Review by Tymell for Iron Maiden - Powerslave (1984)
Despite Iron Maiden's (absolutely earned) legendary status, I find their albums can actually be a bit mixed. Not really in style, which is always wonderfully consistent, and rarely do they produce outright stinkers, but for every absolute banger of a track there's another that's just "okay". Some songs that are decent pieces of Maiden's craft, but will get skipped over more often than not. All this is why Powerslave has always stood tall among Maiden's early albums for me, because it suffers from this problem the least.
When it comes to quality Maiden, there's plenty to choose from here. "Aces High" opens the album up with the sort of mind-melting guitar work that hauls you off into whatever world the band choose to explore. It magnificently keeps up the energy while still allowing for some variety as it goes, aided by some of Dickenson's most passionate delivery (and that's saying something). This, "Back in the Village" and "Flash of the Blade" are all just so full of energy, using furious riff assaults with bass and percussion driven gallops to make it feel like a heavy metal Irish jig in how they pull you into the wild ride.
"2 Minutes to Midnight" isn't quite so rapid-fire, but its infectious rhythm and lyrical acrobatics make it insanely catchy. "Two! Minutes! To miiidniiiiight!" is an irresistible battle cry. The title track perfectly conveys the desperate hunger for immortality, even the riffs carrying across that feeling of dark need and ultimate failure. "I'm a god, why can't I live on?"
In "Rime of the Ancient Mariner", Maiden took their formula to a new level entirely with this truly epic 13 minute beast of a song, almost twice as long as anything they'd put out up to then. And it even forgoes a prolonged intro, just diving right in! Harris' bass is succulent here, a real driving force. Part way in we cut into the quiet, gently strumming yet ominous section. You can feel the tension with the sounds of the creaking ship and the whispered narration. There's the ship, now ghostly and empty, adrift with only the mariner himself and his curse. Much like they did on the equally awesome "Hallowed be Thy Name", Maiden really tell a story here, their music acting as a perfect frame for it. It really gets across the conviction of the band, how they really care about telling these tales.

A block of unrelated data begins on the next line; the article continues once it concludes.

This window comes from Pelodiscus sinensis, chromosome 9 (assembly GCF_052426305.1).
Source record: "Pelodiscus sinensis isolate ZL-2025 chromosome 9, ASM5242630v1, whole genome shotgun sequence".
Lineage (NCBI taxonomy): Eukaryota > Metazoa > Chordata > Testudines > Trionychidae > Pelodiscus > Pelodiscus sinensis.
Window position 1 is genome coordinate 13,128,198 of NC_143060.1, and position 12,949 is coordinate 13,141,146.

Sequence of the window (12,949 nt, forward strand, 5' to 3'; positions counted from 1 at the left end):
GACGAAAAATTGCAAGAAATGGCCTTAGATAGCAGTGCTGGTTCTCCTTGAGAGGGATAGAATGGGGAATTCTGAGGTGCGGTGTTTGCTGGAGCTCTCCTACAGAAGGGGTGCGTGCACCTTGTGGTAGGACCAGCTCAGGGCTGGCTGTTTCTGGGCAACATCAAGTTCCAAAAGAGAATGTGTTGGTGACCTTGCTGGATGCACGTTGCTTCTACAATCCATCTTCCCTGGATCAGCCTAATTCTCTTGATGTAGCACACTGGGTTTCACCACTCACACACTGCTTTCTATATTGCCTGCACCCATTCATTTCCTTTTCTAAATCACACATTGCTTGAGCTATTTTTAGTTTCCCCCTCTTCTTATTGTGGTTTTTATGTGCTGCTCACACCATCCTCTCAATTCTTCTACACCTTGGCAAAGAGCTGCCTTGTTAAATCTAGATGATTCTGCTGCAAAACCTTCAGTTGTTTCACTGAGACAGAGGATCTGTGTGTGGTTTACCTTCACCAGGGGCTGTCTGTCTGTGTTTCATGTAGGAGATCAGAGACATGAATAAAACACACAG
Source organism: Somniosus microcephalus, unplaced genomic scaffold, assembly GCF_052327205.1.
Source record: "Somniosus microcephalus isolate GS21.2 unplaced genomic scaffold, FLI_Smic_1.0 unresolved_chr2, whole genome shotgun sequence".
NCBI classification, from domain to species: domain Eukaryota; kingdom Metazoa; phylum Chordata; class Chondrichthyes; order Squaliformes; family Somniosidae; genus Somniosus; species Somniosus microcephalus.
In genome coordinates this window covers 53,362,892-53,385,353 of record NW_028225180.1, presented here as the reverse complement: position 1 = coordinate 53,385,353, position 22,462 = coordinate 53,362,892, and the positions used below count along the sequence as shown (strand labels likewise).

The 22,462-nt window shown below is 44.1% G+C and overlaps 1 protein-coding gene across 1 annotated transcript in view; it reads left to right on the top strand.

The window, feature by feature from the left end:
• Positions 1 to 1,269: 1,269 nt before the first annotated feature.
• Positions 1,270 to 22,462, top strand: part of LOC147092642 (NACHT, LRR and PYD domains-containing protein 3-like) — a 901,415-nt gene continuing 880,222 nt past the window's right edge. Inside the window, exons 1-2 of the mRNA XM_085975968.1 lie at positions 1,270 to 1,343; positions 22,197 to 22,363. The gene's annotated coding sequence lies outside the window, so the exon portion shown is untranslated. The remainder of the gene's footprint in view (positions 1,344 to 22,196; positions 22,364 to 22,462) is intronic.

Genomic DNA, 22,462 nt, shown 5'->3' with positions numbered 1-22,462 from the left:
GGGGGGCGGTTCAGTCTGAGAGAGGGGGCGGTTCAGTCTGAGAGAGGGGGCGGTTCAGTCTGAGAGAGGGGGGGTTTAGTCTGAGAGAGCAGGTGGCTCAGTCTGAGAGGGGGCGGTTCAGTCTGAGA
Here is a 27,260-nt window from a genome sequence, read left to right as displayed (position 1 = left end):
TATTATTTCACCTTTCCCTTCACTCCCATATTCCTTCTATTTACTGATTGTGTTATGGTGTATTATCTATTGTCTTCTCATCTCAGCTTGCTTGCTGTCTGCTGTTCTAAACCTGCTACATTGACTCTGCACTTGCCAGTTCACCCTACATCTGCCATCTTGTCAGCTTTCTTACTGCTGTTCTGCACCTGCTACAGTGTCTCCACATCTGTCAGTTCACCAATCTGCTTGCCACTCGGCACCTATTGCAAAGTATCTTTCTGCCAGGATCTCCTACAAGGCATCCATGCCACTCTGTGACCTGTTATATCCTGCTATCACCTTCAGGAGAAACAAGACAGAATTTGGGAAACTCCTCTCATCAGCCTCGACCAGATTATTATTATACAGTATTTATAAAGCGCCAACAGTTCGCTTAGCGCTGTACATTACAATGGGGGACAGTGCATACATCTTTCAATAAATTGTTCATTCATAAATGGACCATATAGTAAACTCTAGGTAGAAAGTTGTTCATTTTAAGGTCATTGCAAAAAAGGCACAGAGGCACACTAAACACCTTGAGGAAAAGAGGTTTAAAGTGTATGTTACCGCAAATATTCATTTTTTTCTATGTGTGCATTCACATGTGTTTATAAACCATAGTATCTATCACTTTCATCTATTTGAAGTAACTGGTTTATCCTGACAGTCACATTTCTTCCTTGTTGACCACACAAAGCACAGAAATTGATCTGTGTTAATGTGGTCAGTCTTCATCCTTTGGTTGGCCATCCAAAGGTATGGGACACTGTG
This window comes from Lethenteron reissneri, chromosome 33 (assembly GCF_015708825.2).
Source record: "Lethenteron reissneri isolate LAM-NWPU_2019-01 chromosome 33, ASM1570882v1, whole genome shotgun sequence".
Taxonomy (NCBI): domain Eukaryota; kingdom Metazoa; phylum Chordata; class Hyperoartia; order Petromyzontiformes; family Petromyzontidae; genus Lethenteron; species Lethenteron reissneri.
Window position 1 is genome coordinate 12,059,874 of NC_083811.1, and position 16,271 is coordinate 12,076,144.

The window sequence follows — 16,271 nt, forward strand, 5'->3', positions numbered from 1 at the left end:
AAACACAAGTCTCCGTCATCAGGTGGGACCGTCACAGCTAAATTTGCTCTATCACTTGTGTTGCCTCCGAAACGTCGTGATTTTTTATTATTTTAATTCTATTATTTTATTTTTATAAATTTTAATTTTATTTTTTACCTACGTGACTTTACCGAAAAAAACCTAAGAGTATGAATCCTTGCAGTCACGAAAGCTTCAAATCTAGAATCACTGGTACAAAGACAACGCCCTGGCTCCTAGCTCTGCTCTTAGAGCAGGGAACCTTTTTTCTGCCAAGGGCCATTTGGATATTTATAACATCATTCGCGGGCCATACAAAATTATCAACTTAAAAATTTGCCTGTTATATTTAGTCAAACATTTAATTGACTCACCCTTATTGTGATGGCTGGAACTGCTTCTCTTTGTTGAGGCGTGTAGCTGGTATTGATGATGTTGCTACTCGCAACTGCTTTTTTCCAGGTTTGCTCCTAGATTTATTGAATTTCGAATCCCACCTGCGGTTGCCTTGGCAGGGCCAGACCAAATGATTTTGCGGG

The only weak points on here really are "The Duellists" and "Losfer Words (Big 'Orra)". "Duellits" is okay, but just sort of pushes forward for 6 minutes without particularly interesting hooks, lyrics or techniques. "Losfer Words" is a serviceable instrumental, but doesn't stand out as such: you can hear the space where Dickinson's vocals would be, so it comes across as just another track but minus vocals, rather than it sounding like a distinct beast of its own. It doesn't help that these two songs sound so similar right off the bat either.
Maiden truly capture the spirit of heavy metal itself, shedding the remains of the hard rock side to the genre in its early days, and helping define what it was really all about, the vibrancy and energy in contrast to the darker side of Black Sabbath. The genuine skill and enthusiasm of everyone present allows them to take the listener off to new worlds or time periods with ease, and Powerslave encapsulates that deftly. Number of the Beast had a bunch of their all-time hits, and Seventh Son would go on to show more development in their writing, but when I think of classic Iron Maiden, I think Powerslave.
Choice cuts: Aces High, 2 Minutes to Midnight, Powerslave, Rime of the Ancient Mariner